While colleges often provide carts, hand trucks, or dollies for students, there may not be enough to go around. To keep from having to wait on transport, bring your own. A lightweight, convertible hand truck will fold up to easily fit in your car. Plus, you can store it when you return home.
Don’t forget to bring something to secure items to a hand truck! Bungee cords in assorted lengths will come in handy.
8. SECURE LIDS AND DRAWERS WITH TAPE
Drawers have a way of sliding open and lids have a way of popping off in transit. Tape drawers and lids so contents won’t spill out when you unload the car.
9. ASSEMBLE A CLEANING KIT
Not all dorm rooms will have been cleaned prior to your arrival. Before you unpack anything, you’ll want to clean—and possibly disinfect—surfaces. Make sure you have paper towels, wipes, disinfectant spray, and dust cloths. You’ll want a way to clean the floor, too. A Swiffer Sweeper is ideal for sweeping and mopping surfaces, and your student can easily stow one for later uses. A small, lightweight vacuum might be handy, too.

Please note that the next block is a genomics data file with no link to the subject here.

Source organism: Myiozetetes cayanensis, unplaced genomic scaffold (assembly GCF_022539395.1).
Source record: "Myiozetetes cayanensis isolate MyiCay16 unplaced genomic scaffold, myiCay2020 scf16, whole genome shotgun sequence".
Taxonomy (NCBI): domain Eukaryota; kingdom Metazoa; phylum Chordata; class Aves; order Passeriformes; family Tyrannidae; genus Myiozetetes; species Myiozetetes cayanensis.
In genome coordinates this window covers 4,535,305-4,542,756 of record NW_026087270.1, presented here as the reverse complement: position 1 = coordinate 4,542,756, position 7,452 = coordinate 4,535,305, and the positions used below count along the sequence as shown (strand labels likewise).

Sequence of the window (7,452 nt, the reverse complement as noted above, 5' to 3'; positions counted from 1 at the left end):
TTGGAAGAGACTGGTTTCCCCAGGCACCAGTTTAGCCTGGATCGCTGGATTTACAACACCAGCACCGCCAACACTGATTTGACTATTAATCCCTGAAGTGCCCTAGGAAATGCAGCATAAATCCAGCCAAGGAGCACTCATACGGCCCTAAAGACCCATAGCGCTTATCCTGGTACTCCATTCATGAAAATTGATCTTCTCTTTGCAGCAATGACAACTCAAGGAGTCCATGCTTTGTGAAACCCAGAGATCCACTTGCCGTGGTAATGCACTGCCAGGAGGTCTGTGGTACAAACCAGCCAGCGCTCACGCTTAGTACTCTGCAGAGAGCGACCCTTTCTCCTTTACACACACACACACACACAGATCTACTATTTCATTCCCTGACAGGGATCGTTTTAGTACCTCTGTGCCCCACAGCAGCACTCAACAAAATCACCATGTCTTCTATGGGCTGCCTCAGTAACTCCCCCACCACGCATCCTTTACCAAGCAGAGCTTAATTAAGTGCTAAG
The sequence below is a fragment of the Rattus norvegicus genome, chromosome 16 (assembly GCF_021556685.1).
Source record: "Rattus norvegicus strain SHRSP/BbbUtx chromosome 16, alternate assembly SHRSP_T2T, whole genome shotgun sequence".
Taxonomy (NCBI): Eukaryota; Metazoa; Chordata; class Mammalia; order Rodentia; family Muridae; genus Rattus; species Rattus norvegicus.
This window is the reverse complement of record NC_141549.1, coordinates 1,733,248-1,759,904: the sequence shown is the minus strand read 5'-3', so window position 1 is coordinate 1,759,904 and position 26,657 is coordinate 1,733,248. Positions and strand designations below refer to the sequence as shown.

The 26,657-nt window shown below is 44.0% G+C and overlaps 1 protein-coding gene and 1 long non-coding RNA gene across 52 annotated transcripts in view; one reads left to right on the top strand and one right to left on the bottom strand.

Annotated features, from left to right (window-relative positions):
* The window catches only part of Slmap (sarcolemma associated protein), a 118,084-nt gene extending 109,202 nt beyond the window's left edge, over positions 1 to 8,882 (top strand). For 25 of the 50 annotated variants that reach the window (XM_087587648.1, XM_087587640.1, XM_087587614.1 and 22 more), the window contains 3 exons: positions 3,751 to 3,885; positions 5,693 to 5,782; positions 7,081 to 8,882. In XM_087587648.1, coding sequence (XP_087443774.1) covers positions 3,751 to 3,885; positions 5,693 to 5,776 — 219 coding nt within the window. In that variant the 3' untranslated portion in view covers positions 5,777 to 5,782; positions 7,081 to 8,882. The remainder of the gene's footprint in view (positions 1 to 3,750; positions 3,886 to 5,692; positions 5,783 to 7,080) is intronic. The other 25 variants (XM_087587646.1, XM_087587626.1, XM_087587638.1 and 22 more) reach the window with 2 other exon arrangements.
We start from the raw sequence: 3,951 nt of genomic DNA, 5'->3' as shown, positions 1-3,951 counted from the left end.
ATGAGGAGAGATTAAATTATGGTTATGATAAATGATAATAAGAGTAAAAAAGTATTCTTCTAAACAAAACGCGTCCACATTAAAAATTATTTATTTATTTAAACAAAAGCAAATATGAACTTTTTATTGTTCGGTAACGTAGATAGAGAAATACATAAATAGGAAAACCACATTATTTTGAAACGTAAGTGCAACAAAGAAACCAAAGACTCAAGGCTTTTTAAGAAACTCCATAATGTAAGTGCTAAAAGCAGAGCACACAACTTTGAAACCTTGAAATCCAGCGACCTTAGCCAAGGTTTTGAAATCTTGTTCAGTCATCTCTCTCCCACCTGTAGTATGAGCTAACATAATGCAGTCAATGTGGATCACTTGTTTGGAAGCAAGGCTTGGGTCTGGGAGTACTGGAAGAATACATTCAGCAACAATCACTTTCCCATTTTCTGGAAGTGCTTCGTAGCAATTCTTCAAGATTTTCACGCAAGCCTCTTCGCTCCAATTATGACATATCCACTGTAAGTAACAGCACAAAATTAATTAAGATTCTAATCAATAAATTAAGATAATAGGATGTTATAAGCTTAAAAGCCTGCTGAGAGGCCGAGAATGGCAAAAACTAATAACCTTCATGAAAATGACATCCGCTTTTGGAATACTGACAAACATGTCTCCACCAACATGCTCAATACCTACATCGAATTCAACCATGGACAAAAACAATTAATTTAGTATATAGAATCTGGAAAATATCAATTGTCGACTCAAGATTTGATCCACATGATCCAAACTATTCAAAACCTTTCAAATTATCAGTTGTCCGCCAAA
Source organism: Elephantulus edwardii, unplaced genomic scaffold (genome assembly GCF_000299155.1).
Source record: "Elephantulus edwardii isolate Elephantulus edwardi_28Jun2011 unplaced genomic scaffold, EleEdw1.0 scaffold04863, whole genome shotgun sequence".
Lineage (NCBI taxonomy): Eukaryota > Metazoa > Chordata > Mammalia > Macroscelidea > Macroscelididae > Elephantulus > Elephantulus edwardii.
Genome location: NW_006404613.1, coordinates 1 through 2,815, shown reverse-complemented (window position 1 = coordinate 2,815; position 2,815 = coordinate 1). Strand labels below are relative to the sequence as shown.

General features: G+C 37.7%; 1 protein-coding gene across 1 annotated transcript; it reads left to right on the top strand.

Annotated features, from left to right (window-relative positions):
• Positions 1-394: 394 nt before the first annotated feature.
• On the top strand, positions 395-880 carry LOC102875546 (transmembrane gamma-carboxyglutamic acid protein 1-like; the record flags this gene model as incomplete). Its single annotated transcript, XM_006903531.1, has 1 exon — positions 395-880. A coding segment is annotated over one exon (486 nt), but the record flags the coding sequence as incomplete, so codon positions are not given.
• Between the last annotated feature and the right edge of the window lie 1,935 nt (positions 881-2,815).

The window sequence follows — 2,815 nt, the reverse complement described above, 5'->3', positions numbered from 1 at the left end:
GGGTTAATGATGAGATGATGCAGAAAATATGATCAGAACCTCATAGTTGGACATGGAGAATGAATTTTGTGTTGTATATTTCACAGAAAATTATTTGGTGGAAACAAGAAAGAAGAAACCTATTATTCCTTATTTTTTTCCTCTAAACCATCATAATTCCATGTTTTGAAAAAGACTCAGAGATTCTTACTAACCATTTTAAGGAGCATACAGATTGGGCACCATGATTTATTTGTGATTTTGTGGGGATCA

10. ASSEMBLE A TOOL KIT
How are you going to assemble furniture or hang curtains if you don’t have tools on hand? Put together a tool kit so you’re ready for any surprises like that. A basic tool kit should include these items:
- Rubber mallet
- Screwdrivers (flat head and Phillips)
- Duct tape
You might also include these extras: a level, work gloves, duct tape, zip ties, and furniture sliders.
11. ASSEMBLE A SET-UP KIT
To help your student personalize his or her space with items like bulletin boards, dry-erase boards, and posters, you’ll need:
- Command strips (get various sizes and strengths)
- Stick-on hooks (be sure to include heavy-duty hooks that can handle towels, coats, bags, etc.)
- Alcohol wipes to prep walls for stick-on items
12. ASSEMBLE A FIRST-AID KIT